Mohr doesn't see it. He points to investments by ChargePoint and its competitors like EVgo, Electrify America, Blink and others.

"I think the whole network is getting better in the U.S." he said. "The utilization of the current network and our roaming partners is at an all-time high because more vehicles are using the network.  

Still, Mohr acknowledges public uptime reliability trails the 99% uptime of chargers in ChargePoint's direct control. Service level agreements are impacted by what operators cannot see.

"You can't pick up on every cracked screen and every cut cable" he said. "If the SIM card is down on the network's down, the payment [system is] broken or there's zero energy charge, we file tickets and repair those chargers right away.

"If it's in a multifamily parking garage and I can't get a service technician in there because a property manager won't reply, I can't just barge into the facility and cut power off at the panel."

Planned Arizona Hydrogen hub could shrink 

Fortescue Future Industries has renamed Nikola's former hydrogen hub Arizona Hydrogen. But the 80 megawatt project to make green hydrogen from electrolyzers faces downsizing because rules under consideration by the Biden Administration could drive costs dramatically higher.

Rendering of the planned 80-megawatt green hydrogen hub in Buckeye, Arizona. (Image: Fortescue)

"I support the Biden Administration's goal to produce hydrogen in a way that prioritizes sustainability. However [the tax credit], in its current form, is a straitjacket on the industry and works against the Biden Administration's own climate goals" Andrew Forrest, Fortescue executive chair and founder, said in a May 3 statement.

Andrew Forrest, executive chair and founder of Fortescue Future Industries, speaks at the soil turning for the Arizona Hydrogen hub. (Photo Fortescue)

Australia-based Fortescue originally partnered with Nikola on the hydrogen hub in Buckeye, Arizona. Cash-strapped Nikola sold its interest to Fortrescue, a major iron ore and green energy producer, for $24 million in July 2023.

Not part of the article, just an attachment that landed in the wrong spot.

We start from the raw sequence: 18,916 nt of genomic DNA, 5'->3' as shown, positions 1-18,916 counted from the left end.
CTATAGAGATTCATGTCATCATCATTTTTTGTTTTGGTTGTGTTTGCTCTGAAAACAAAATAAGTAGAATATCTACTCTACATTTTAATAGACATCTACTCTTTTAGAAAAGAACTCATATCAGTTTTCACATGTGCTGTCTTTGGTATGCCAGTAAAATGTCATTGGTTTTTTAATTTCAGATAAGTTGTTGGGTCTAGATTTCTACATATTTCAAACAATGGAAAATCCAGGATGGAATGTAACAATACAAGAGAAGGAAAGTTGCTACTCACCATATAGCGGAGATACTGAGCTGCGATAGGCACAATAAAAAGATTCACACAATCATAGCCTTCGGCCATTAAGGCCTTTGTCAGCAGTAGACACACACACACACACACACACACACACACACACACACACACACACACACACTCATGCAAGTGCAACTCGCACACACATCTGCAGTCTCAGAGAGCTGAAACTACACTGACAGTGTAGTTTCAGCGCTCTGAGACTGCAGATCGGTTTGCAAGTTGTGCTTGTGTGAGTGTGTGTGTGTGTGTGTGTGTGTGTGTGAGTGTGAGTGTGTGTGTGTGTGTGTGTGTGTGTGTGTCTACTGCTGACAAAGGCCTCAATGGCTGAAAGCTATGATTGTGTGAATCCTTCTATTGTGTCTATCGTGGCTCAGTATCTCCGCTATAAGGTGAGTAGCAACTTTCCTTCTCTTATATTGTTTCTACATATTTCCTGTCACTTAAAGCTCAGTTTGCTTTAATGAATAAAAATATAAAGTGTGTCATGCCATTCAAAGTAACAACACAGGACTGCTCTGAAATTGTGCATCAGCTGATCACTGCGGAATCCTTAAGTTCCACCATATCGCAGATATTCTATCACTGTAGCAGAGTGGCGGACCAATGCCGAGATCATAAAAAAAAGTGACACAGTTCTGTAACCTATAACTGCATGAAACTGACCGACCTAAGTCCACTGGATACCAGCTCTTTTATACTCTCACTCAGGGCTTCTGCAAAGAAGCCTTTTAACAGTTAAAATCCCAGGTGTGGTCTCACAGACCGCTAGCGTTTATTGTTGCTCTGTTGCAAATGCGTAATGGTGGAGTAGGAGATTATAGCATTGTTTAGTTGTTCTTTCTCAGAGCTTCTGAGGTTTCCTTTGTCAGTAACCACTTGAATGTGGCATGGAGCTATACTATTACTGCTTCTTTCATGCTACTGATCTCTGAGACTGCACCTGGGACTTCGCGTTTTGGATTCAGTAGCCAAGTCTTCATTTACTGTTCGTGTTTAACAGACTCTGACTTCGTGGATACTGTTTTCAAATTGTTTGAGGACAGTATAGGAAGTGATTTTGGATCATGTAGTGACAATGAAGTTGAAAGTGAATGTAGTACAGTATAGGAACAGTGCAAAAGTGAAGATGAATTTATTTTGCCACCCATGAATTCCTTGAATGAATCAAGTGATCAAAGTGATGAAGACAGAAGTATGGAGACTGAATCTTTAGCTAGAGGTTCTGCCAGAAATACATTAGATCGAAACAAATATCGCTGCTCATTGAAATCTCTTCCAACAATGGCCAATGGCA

Nikola in February restructured an agreement with Norway-based hydrogen equipment Nel, which will become Fortescue's supplier of electrolyzers, including some delivered to Nikola in 2020. Nikola received about $11 million for the equipment. It paid more than $30 million.

The 158-acre Arizona Hydrogen facility is part of Fortescue's $550 million investment in making green hydrogen in the U.S. Arizona Hydrogen expects to produce up to 11,000 tons of liquid green hydrogen annually, significantly contributing to the decarbonization of the heavy-duty on-road transportation sector.

Truck Tech episode No. 65: Daimler marries autonomous and electric truck technologies

Joanna Buttler, head of Daimler Truck Global Autonomous Technology Group

Briefly noted …

Motiv Power Systems is calling out its success in the electric step van market, claiming 10 of the top 20 medium-duty fleets nationwide and a 45% market share in California. The company also has completed delivery of 55 electric trucks to Purolator, the first Canadian courier to launch fully electric curbside delivery trucks nationally.

Motiv Power Systems Autonomous says it has 45% of the electric step van market in California and recently completed a 55-truck delivery to Purolator in Canada. (Photo: Motiv Power Systems)

Vehicle lidar maker Luminar will take a $6 million to $8 million charge to cover the cost of laying off 20% — or at least 147 employees, according to TechCrunch — of its workforce. 

Amazon is deploying the first of a dozen Volvo VNR Electric trucks operated by J.B. Hunt in California's ports of Los Angeles and Long Beach, charging them at an offsite Forum Mobility depot. Another 38 VNRs will carry packages between Amazon facilities.

Speaking of the VNR Electric, 4 Gen Logistics is now operating 41 of the Class 8 battery-powered trucks it ordered from Volvo in 2022.

4 Gen Logistics is now operating 41 Volvo VNR Electric trucks in California. (Photo: Volvo Trucks North America)

Healthy payday

Finally this week, Paccar Inc. CEO Preston Feight had a really nice year. His total compensation, including $5.2 million in long-term incentive cash, totaled nearly $21 million. The average salary of Paccar's 30,000 employees was $93,387. Feight earned 224 times as much as the typical worker.

Separately on Tuesday, Feight sold 33,850 Paccar shares at a weighted average price of $106.177, totaling nearly $3.6 million. He also exercised options at a price of $61.26 per share, amounting to about $2.2 million. Feight still directly holds 154,430 Paccar shares.

The post Unraveling the mystery of electric trucks' residual values  appeared first on FreightWaves.

27% profits every 20 days?

This is what Nic Chahine averages with his options buys. Not selling covered calls or spreads... BUYING options. Most traders don't even have a winning percentage of 27% buying options. He has an 83% win rate. Here's how he does it.